If the judge in my Social Security disability appeal works for the Social Security Administration, how can I be sure he will be fair to me?
(This is the fourth post in this series about the independence of the administrative law judge who will preside over your Social Security disability appeal.)
“What’s past is prologue”
Shakespeare, The Tempest
There are strong efforts in both houses of our current Congress to enact legislation that will deprive your judge of his independence. It is useful to revisit past efforts to do the very same thing.As Shakespeare so gracefully observed, history is the context for the present.
As we noted in our last post:
Thirty-five years ago, with its Bellmon amendmentincluded in the Social Security Amendments of 1980, Congressrequired that the Secretary of Health and Human Services initiate a program of “reviewing”favorable decisions rendered by SSA’s administrative law judges.The intent to influence judges’ decisional outcomes was right out there in the open.
Associate Commissioner Louis Hayes undertook this mission with a vengeance. In 1983, he issued a memorandum to SSA’s administrative law judges, announcing a “BellmonReview” of judges who had awarded benefits to claimants in more than 66 2/3 % of their cases. It was determined that judges who allowed more that percentage were aberrational and needed to be “studied” to determine how to “counsel”them and thereby “promote behavioral change”.Certain judges were selected and notified to appear at SSA headquarters for this Orwellian exercise.
So how did this all work out?
To its everlasting credit, the independent Association of Administrative Law Judges sued the Social Security Administration. They asserted their right under the Administrative Procedure Act (APA) to be free of agency interference with and influence over their independent adjudications of Social Security claims. These honorable administrative law judges (ALJ’s) stood up for our Constitution.The case is titled Association of Administrative Law Judges, Inc. v. Heckler, 594 F. Supp. 1132(D.D.C. 1984).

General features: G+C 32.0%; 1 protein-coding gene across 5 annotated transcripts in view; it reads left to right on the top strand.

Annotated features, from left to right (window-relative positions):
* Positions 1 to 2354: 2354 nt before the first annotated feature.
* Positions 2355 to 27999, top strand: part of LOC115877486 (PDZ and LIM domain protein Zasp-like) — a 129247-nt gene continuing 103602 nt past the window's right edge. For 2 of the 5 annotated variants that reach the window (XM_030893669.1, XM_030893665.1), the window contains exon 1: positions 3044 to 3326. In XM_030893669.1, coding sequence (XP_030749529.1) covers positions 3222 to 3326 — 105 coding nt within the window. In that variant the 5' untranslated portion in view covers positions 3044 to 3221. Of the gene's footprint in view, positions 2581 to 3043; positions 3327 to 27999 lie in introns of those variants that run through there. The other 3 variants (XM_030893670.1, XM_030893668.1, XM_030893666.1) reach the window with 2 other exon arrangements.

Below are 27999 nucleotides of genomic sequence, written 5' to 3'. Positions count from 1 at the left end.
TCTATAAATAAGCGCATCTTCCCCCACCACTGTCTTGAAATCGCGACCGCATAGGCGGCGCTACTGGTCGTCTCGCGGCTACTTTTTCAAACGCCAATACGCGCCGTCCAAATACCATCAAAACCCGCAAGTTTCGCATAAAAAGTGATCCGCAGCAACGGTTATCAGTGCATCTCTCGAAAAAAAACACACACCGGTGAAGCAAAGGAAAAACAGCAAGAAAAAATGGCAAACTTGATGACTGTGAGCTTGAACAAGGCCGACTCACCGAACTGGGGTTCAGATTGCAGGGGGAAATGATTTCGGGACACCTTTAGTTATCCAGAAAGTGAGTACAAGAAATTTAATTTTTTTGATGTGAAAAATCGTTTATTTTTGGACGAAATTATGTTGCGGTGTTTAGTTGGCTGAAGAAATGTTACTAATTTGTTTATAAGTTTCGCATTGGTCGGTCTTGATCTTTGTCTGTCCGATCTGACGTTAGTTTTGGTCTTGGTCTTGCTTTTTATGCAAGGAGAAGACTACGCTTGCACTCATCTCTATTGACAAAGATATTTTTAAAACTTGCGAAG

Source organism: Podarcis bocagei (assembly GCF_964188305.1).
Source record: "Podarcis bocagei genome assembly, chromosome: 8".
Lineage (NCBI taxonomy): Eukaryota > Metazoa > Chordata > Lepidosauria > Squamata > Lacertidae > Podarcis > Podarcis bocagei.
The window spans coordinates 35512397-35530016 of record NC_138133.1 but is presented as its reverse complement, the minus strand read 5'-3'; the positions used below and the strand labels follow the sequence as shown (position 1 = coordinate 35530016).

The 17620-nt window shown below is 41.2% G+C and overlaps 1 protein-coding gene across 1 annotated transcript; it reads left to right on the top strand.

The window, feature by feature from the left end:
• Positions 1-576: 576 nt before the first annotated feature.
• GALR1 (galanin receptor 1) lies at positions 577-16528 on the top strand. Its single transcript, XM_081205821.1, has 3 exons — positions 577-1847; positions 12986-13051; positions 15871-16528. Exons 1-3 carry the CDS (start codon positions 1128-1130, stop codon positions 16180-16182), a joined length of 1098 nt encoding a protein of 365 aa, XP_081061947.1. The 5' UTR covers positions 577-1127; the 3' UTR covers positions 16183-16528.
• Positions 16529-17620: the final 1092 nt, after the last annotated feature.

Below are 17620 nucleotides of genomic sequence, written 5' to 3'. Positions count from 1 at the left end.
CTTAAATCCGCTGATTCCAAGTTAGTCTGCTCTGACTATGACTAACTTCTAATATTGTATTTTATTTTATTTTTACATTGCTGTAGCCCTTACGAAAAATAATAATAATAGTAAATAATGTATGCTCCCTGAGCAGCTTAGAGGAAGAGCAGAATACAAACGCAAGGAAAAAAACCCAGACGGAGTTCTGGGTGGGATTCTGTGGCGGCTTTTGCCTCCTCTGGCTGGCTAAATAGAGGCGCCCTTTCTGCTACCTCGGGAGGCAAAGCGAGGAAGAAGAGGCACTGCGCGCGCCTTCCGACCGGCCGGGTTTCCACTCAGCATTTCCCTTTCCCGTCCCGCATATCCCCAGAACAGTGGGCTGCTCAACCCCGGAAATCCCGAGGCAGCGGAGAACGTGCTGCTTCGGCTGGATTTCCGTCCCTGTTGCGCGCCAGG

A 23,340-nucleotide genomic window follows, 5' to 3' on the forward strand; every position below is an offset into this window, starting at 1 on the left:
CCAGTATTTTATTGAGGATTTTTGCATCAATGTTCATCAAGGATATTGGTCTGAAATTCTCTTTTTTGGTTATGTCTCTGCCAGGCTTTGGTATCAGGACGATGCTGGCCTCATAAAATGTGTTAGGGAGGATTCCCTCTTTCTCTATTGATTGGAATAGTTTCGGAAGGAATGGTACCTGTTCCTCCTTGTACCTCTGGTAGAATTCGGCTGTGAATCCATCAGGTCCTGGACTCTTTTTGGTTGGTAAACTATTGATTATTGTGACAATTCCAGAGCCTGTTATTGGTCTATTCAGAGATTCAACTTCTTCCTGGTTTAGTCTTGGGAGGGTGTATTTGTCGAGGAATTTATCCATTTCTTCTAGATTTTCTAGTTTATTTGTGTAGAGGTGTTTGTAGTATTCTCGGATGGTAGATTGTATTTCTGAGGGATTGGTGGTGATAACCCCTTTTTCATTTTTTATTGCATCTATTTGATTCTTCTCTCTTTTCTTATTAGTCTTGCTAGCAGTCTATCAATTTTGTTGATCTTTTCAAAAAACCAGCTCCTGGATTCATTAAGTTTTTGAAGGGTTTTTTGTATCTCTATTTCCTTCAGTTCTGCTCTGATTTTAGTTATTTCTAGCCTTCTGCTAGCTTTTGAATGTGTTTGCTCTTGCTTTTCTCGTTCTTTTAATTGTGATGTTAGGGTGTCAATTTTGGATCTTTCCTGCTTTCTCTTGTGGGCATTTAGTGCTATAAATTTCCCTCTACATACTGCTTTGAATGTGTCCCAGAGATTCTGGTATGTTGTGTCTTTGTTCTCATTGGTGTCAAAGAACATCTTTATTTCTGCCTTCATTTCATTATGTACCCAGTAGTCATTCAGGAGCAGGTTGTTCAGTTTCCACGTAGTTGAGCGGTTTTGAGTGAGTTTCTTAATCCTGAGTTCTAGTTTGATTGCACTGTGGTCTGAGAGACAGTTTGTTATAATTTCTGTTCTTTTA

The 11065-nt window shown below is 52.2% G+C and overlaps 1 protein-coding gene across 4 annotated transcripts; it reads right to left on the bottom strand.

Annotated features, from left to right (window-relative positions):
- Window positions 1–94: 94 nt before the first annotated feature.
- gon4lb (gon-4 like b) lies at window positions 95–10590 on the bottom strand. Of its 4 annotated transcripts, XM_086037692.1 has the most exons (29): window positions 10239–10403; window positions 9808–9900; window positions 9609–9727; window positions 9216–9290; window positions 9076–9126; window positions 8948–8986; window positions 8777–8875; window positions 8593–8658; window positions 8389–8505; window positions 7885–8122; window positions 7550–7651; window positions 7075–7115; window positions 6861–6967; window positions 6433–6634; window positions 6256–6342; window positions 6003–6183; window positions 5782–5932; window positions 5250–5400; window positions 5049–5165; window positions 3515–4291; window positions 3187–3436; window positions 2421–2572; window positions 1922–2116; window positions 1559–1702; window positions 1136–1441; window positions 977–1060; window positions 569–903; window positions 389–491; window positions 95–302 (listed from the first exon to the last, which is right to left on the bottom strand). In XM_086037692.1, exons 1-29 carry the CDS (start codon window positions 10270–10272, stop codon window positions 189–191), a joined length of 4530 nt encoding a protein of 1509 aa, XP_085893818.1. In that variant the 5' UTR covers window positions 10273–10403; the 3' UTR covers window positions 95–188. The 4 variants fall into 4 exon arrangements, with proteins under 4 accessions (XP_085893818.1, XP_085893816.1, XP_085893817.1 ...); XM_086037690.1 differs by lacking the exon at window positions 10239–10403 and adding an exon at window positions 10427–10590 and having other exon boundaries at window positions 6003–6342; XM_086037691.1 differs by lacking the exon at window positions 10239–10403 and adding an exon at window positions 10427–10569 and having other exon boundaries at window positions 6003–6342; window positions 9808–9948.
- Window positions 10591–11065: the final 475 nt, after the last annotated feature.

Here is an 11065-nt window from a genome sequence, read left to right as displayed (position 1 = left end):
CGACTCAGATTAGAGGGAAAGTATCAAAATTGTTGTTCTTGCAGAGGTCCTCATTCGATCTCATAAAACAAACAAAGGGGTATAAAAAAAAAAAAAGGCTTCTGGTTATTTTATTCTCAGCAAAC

The United States District Court Judge in the case found evidence that Associate Commissioner Louis Hayes had warned that “if, after further review an ALJ’s performance had not improved, “other steps” would be considered.” Understandably, the ALJ’s viewed that as a warning that SSA would recommend that charges be brought before the Merit Systems Protection Board (MSPB) seeking adverse personnel action, including being fired.
In other words – SSA had bluntly stated to its ALJ’s that if you disagree with us in these disability claims too many times, we will have you fired.
Exposed by this law suit to the light of day, the Social Security Administration beat a hasty retreat. The District Court Judge in his decision commented that “Most recently, SSA, under a new Associate Commissioner, has eliminated entirely the individual ALJ portion of Bellmon Review.”
The Judge nevertheless stated that “with reason, plaintiff and its members viewed defendants’ combined actions as a message to ALJs to tip the balance against claimants in close cases to avoid reversal or remand by the Appeals Council,which would increase their own motion rate, which would result in being placed on Bellmon Review,with the added potential for peer counseling and MSPB proceedings.” And he concluded that SSA’s“unremitting focus on allowance rates in the individual ALJ portion of the Bellmon Review Program created an untenable atmosphere of tension and unfairness which violated the spirit of the APA”.
The good guys won that day. But the bad guys never give up. So now, as Yogi Berra said in his own Shakespearian way:
“It’s like déjà vu all over again.”